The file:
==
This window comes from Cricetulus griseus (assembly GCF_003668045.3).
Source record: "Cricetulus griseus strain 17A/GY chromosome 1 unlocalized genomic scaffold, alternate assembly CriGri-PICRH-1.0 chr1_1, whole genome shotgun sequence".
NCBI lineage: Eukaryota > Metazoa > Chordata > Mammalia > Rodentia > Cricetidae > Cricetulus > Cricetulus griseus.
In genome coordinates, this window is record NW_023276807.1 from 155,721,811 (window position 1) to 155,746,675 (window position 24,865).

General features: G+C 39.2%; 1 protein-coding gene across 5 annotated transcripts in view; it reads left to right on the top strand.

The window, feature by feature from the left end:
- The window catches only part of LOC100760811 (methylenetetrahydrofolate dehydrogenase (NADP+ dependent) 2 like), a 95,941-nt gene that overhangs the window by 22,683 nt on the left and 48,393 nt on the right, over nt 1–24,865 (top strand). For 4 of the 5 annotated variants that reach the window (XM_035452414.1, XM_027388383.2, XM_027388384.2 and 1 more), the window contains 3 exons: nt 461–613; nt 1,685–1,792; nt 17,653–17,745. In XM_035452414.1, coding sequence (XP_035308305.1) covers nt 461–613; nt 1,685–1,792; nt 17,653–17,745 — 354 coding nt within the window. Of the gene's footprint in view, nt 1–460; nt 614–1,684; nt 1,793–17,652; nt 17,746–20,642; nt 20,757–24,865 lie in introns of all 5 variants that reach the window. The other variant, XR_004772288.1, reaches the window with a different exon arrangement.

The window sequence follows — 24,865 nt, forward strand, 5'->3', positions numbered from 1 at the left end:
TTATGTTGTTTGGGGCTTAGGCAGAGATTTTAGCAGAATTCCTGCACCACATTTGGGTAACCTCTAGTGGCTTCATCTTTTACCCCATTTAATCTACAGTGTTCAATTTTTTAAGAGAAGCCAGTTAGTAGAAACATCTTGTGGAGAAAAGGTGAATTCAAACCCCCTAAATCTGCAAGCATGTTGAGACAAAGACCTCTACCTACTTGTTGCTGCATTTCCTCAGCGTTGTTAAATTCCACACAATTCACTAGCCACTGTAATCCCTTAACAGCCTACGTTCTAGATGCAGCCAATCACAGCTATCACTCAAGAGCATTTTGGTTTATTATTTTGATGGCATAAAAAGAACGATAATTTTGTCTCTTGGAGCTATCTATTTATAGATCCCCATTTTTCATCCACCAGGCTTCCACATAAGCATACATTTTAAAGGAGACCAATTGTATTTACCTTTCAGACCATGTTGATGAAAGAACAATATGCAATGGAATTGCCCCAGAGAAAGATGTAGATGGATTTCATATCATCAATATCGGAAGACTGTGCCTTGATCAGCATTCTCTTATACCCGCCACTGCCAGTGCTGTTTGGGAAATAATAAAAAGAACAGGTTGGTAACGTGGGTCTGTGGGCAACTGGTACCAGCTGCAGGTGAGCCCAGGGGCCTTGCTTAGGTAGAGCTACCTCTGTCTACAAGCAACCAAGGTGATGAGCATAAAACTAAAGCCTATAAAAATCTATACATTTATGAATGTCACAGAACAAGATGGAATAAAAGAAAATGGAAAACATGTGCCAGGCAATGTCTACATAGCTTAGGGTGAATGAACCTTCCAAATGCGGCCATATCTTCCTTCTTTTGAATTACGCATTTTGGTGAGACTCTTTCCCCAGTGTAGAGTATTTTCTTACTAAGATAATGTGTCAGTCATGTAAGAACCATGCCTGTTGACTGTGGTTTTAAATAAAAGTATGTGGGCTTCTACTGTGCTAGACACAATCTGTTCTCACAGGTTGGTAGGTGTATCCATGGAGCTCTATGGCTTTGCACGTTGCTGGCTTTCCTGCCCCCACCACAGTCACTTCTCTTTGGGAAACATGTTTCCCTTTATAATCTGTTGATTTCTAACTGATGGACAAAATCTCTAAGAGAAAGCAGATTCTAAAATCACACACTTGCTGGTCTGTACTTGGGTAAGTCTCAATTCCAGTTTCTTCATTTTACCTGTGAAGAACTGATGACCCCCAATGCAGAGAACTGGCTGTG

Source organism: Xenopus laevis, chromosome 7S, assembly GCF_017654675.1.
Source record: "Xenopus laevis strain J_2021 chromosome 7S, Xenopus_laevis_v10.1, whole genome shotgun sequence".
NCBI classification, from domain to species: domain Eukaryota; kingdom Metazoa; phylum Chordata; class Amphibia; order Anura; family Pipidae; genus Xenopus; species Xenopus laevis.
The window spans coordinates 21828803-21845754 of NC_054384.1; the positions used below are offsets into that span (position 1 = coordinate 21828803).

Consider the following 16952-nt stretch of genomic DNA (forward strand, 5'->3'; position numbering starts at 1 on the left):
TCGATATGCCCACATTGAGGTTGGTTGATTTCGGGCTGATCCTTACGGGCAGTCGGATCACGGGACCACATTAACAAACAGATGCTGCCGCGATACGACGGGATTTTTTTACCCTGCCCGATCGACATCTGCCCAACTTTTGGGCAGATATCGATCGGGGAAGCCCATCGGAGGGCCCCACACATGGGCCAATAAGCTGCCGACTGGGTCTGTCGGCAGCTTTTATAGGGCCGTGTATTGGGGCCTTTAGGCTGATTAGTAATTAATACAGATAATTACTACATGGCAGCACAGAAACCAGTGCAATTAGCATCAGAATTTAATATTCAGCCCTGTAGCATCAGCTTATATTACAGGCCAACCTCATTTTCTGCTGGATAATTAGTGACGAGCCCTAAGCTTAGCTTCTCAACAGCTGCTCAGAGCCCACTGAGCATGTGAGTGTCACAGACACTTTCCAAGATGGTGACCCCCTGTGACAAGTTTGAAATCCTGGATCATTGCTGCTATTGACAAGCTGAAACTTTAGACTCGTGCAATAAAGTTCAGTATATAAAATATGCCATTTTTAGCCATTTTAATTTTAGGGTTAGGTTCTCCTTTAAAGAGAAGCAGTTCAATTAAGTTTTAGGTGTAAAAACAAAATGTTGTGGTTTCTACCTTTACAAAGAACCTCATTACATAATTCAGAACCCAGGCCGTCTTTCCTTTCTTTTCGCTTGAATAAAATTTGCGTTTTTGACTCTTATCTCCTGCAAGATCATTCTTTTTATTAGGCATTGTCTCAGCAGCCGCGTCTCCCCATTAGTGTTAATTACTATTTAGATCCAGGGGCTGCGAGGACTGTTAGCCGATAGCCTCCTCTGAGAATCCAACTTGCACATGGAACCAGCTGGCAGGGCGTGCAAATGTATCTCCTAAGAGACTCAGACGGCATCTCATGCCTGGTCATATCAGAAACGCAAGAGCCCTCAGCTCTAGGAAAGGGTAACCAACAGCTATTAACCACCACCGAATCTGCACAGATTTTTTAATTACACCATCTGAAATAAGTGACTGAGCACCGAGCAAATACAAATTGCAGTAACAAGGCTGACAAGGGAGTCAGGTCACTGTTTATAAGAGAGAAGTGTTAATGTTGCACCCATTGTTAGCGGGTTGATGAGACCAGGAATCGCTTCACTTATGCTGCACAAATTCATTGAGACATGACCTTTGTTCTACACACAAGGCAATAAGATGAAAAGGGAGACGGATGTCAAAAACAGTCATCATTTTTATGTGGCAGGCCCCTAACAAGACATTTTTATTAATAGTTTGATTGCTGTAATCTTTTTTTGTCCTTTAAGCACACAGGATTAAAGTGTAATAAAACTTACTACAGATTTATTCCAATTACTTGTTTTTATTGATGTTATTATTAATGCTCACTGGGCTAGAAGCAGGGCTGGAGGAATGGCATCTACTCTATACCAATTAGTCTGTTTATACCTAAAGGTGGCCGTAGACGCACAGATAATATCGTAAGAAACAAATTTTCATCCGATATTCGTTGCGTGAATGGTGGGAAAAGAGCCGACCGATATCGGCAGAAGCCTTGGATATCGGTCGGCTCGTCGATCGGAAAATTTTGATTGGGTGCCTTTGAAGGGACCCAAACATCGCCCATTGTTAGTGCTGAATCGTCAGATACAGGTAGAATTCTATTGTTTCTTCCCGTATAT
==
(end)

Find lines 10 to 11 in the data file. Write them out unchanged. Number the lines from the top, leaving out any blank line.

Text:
Source organism: Xenopus laevis, chromosome 7S, assembly GCF_017654675.1.
Source record: "Xenopus laevis strain J_2021 chromosome 7S, Xenopus_laevis_v10.1, whole genome shotgun sequence".